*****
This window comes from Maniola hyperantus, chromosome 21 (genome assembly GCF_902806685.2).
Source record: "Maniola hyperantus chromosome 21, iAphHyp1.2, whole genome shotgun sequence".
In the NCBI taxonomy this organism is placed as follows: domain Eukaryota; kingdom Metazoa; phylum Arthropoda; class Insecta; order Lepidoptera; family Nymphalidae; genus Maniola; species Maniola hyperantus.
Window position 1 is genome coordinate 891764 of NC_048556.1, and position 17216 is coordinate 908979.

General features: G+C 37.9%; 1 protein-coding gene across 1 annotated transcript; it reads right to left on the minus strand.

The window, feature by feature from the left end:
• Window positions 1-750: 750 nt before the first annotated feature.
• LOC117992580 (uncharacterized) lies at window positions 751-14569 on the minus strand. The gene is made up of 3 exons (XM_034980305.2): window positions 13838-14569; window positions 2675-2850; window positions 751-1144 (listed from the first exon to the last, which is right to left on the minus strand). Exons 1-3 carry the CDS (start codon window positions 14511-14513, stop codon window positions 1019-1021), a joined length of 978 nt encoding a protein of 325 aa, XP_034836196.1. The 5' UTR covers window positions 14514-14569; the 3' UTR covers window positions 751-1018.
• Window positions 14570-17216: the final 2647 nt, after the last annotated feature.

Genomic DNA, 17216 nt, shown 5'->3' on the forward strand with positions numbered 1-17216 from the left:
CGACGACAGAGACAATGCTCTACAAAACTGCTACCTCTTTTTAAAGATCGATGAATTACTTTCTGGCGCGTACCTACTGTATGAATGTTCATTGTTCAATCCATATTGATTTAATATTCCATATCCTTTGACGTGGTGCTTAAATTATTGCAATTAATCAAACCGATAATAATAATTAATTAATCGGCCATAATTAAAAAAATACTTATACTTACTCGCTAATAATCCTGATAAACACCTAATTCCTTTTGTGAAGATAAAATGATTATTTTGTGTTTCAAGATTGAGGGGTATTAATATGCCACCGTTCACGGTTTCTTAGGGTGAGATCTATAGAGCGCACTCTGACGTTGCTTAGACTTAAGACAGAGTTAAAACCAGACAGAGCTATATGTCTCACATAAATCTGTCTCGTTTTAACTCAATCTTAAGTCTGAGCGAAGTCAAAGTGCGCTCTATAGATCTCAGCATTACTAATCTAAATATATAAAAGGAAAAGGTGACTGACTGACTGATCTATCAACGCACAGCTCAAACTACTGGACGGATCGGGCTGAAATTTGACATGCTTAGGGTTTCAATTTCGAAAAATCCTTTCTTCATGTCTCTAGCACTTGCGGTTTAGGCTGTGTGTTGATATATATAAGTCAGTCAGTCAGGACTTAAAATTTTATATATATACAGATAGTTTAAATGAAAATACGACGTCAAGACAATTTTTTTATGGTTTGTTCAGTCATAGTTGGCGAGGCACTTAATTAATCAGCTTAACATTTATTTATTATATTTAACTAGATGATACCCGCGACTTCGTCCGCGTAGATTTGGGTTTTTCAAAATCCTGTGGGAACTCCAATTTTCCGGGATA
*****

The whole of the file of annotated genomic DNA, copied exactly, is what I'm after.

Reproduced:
This window comes from Maniola hyperantus, chromosome 21 (genome assembly GCF_902806685.2).
Source record: "Maniola hyperantus chromosome 21, iAphHyp1.2, whole genome shotgun sequence".
In the NCBI taxonomy this organism is placed as follows: domain Eukaryota; kingdom Metazoa; phylum Arthropoda; class Insecta; order Lepidoptera; family Nymphalidae; genus Maniola; species Maniola hyperantus.
Window position 1 is genome coordinate 891764 of NC_048556.1, and position 17216 is coordinate 908979.

General features: G+C 37.9%; 1 protein-coding gene across 1 annotated transcript; it reads right to left on the minus strand.

The window, feature by feature from the left end:
• Window positions 1-750: 750 nt before the first annotated feature.
• LOC117992580 (uncharacterized) lies at window positions 751-14569 on the minus strand. The gene is made up of 3 exons (XM_034980305.2): window positions 13838-14569; window positions 2675-2850; window positions 751-1144 (listed from the first exon to the last, which is right to left on the minus strand). Exons 1-3 carry the CDS (start codon window positions 14511-14513, stop codon window positions 1019-1021), a joined length of 978 nt encoding a protein of 325 aa, XP_034836196.1. The 5' UTR covers window positions 14514-14569; the 3' UTR covers window positions 751-1018.
• Window positions 14570-17216: the final 2647 nt, after the last annotated feature.

Genomic DNA, 17216 nt, shown 5'->3' on the forward strand with positions numbered 1-17216 from the left:
CGACGACAGAGACAATGCTCTACAAAACTGCTACCTCTTTTTAAAGATCGATGAATTACTTTCTGGCGCGTACCTACTGTATGAATGTTCATTGTTCAATCCATATTGATTTAATATTCCATATCCTTTGACGTGGTGCTTAAATTATTGCAATTAATCAAACCGATAATAATAATTAATTAATCGGCCATAATTAAAAAAATACTTATACTTACTCGCTAATAATCCTGATAAACACCTAATTCCTTTTGTGAAGATAAAATGATTATTTTGTGTTTCAAGATTGAGGGGTATTAATATGCCACCGTTCACGGTTTCTTAGGGTGAGATCTATAGAGCGCACTCTGACGTTGCTTAGACTTAAGACAGAGTTAAAACCAGACAGAGCTATATGTCTCACATAAATCTGTCTCGTTTTAACTCAATCTTAAGTCTGAGCGAAGTCAAAGTGCGCTCTATAGATCTCAGCATTACTAATCTAAATATATAAAAGGAAAAGGTGACTGACTGACTGATCTATCAACGCACAGCTCAAACTACTGGACGGATCGGGCTGAAATTTGACATGCTTAGGGTTTCAATTTCGAAAAATCCTTTCTTCATGTCTCTAGCACTTGCGGTTTAGGCTGTGTGTTGATATATATAAGTCAGTCAGTCAGGACTTAAAATTTTATATATATACAGATAGTTTAAATGAAAATACGACGTCAAGACAATTTTTTTATGGTTTGTTCAGTCATAGTTGGCGAGGCACTTAATTAATCAGCTTAACATTTATTTATTATATTTAACTAGATGATACCCGCGACTTCGTCCGCGTAGATTTGGGTTTTTCAAAATCCTGTGGGAACTCCAATTTTCCGGGATA